Russia and Estonia on Saturday exchanged two prisoners who had been convicted of espionage, carrying out the swap on a bridge at a border post between the countries.
According to a statement by the Russian Federal Security Bureau, Eston Kohver, who last month was sentenced to 15 years in a Russian prison for spying, was handed over to Estonian authorities in exchange for Alexei Dressen, a former Estonian security officer who was serving a 16-year sentence in Estonia for giving state secrets to Russia.
Dressen’s wife, also convicted in the case, was transferred to Russia before the two men crossed the bridge over the Piusa River.
Russia’s Channel One television described the exchange as “resembling a scene from a film: a bridge, a river, an exchange exactly in the middle.”
As they passed on the bridge, the two men appeared to exchange words, but then Dressen waved off Kohver.
Kohver was arrested last year just days after president Barack Obama’s visit to Estonia, on the day of a NATO meeting at which members reasserted the need to defend the Baltic region.
Estonia has maintained that Kohver was kidnapped from inside Estonia, while Russia claimed that he was found with arms and cash on the Russian side of the border while spying.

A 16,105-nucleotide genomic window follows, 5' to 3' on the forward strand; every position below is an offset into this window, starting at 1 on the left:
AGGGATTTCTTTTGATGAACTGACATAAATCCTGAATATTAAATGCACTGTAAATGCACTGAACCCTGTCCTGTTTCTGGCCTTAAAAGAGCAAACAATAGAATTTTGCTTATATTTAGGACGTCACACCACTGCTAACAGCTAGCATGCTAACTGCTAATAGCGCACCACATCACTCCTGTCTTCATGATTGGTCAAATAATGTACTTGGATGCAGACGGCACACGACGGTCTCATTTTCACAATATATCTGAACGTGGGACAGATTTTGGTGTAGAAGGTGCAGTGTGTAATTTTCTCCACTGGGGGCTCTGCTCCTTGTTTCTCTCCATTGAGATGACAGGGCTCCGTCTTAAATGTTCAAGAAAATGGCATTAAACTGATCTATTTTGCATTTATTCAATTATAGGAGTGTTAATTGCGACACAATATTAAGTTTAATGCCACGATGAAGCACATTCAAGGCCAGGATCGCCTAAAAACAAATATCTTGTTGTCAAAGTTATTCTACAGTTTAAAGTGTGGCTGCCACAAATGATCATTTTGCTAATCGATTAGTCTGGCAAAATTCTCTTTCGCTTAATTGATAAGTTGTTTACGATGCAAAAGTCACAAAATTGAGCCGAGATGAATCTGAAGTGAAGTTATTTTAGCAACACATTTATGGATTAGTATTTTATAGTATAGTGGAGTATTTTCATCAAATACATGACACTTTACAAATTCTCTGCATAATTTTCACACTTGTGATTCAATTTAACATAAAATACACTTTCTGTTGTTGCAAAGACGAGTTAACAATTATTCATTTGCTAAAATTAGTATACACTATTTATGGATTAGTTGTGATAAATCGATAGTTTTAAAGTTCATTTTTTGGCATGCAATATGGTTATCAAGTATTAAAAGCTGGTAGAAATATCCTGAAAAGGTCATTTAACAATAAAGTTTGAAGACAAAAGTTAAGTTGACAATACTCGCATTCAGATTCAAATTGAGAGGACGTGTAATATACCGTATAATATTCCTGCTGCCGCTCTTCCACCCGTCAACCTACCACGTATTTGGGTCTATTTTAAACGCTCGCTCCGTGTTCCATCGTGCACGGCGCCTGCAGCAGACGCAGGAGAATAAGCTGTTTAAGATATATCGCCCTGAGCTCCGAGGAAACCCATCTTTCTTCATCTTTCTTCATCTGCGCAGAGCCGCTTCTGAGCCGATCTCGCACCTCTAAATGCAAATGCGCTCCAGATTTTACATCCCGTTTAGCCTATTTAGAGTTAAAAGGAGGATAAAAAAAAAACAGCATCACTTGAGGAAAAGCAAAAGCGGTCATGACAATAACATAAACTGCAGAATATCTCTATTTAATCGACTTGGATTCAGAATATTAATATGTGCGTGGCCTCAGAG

Estonia and Western governments had condemned his detention and sentencing.
"I think the Russians had no further use of him and wanted to get rid of him," said Kadri Liik of the European Council on Foreign Relations, a research group.
Martin Hurt, deputy director of the International Center for Defense and Security, a research group in Tallinn, said the release of Kohver might have been timed to coincide with the UN General Assembly meeting, where president Vladimir Putin of Russia is to speak and meet with Mr Obama.
"Moscow wanted to get the Kohver incident off the table," he said.
The Russian media described Dressen in heroic terms. RIA Novosti, an official state news agency, on Saturday quoted an unnamed Russian official as saying that Dressen had worked for Russian counterintelligence agencies since the 1990s, turning over information about US and British spy operations in the Baltic countries.